LARRY: So we have grown it out, she was done with the shaved side. She’s also collaborative and directional. We send each other references all the time. We decided to grow her hair out, but we’re still looking for inspiration. I’m always looking on Pinterest and what’s going on overseas, and at your work. Coming up with really cool inventive things that read modern and read fashion. We’re playing with natural hair extensions, which a lot of people aren’t using inventively or coming up with cool styles and shapes to pull it off. We’ve been playing with a lot of extension pieces and I’ve gotten into making specific pieces for her, which I had never done before. I had never picked up a wig cap and, you know, made pieces, but we’re gonna run with it so it’s been really cool to have a client like her that’s daring and is like ‘yeah let’s go there.’

 

KEN: And she wears fashion so well, hair is such an amazing accessory and it literally completes the look. I hope you give her some mahogany hair at some point. The mahogany moments, there’s so many,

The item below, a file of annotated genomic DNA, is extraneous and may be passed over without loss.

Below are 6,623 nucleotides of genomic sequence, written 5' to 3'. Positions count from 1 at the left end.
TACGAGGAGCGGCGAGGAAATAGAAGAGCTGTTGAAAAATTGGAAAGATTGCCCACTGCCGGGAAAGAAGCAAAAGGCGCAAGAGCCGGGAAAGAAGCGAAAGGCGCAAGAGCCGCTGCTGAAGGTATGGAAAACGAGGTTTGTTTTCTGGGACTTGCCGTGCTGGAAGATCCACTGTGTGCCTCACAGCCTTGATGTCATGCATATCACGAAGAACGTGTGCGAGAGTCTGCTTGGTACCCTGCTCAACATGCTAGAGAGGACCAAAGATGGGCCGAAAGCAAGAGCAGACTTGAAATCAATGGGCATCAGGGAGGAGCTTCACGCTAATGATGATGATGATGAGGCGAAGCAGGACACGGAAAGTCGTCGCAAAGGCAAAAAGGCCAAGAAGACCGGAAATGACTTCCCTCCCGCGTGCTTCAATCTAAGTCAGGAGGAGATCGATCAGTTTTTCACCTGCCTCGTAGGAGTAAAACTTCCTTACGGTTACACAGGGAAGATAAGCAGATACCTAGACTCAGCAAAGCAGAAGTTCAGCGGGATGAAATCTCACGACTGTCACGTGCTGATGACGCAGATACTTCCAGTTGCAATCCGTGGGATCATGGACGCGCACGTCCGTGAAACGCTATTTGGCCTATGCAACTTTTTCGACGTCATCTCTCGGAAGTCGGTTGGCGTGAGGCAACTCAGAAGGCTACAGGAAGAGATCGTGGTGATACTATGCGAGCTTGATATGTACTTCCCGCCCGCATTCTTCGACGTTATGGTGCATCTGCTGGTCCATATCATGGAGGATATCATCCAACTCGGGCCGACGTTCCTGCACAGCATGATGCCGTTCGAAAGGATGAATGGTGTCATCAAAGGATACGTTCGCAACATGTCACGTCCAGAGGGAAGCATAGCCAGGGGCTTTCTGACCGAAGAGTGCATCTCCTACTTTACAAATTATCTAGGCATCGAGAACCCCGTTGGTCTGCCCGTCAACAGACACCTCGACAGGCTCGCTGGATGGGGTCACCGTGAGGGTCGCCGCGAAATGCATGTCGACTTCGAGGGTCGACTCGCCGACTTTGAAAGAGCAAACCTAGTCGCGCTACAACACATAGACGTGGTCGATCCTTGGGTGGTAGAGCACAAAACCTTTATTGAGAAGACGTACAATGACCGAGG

LARRY: Yes! Absolutely, I think that would be fabulous. You would be great working with her also, just so she can experience what that feels like. That Ken Paves touch. I think that would be amazing.

 

KEN: You know I’ve worked with so many different people, and I don’t often get starstruck but I flew next to her on a flight and I was so excited that I didn’t say one word. Just sat next to her and smiled awkwardly and weird. She’d probably be like, ‘oh there’s that weird guy from the plane, he kept looking at me weird.’ I didn’t even get up the courage to say ‘Hi, I know Larry, I love your hair.’ I didn’t even say anything, just smiled at her awkwardly all the way from New York to LA.

 

LARRY: She would love you Ken, she would love you. She also uses Ted Gibson, who is amazing.

 

KEN: I love Ted.

 

LARRY: Yeah, I love Ted too. She just has a great group of people around her. Next time you see her, you HAVE to say something! I’m gonna tell her we had this conversation. So what inspires you?